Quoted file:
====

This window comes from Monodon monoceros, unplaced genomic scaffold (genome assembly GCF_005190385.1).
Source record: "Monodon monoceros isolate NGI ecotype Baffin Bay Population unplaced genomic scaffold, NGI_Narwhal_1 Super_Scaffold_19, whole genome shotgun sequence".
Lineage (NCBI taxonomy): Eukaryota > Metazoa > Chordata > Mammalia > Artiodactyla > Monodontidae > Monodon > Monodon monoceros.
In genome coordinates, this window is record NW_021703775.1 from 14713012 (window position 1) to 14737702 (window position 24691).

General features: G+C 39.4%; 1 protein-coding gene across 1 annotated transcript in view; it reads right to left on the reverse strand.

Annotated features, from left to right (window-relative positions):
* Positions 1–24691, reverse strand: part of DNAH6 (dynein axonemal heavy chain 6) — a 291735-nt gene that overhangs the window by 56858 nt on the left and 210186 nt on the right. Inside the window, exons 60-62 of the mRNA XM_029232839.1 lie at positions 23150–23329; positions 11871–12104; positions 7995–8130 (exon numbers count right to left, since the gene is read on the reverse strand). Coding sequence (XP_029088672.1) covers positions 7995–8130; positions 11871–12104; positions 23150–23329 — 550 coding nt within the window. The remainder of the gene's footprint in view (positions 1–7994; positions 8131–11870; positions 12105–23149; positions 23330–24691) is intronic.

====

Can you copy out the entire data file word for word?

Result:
This window comes from Monodon monoceros, unplaced genomic scaffold (genome assembly GCF_005190385.1).
Source record: "Monodon monoceros isolate NGI ecotype Baffin Bay Population unplaced genomic scaffold, NGI_Narwhal_1 Super_Scaffold_19, whole genome shotgun sequence".
Lineage (NCBI taxonomy): Eukaryota > Metazoa > Chordata > Mammalia > Artiodactyla > Monodontidae > Monodon > Monodon monoceros.
In genome coordinates, this window is record NW_021703775.1 from 14713012 (window position 1) to 14737702 (window position 24691).

General features: G+C 39.4%; 1 protein-coding gene across 1 annotated transcript in view; it reads right to left on the reverse strand.

Annotated features, from left to right (window-relative positions):
* Positions 1–24691, reverse strand: part of DNAH6 (dynein axonemal heavy chain 6) — a 291735-nt gene that overhangs the window by 56858 nt on the left and 210186 nt on the right. Inside the window, exons 60-62 of the mRNA XM_029232839.1 lie at positions 23150–23329; positions 11871–12104; positions 7995–8130 (exon numbers count right to left, since the gene is read on the reverse strand). Coding sequence (XP_029088672.1) covers positions 7995–8130; positions 11871–12104; positions 23150–23329 — 550 coding nt within the window. The remainder of the gene's footprint in view (positions 1–7994; positions 8131–11870; positions 12105–23149; positions 23330–24691) is intronic.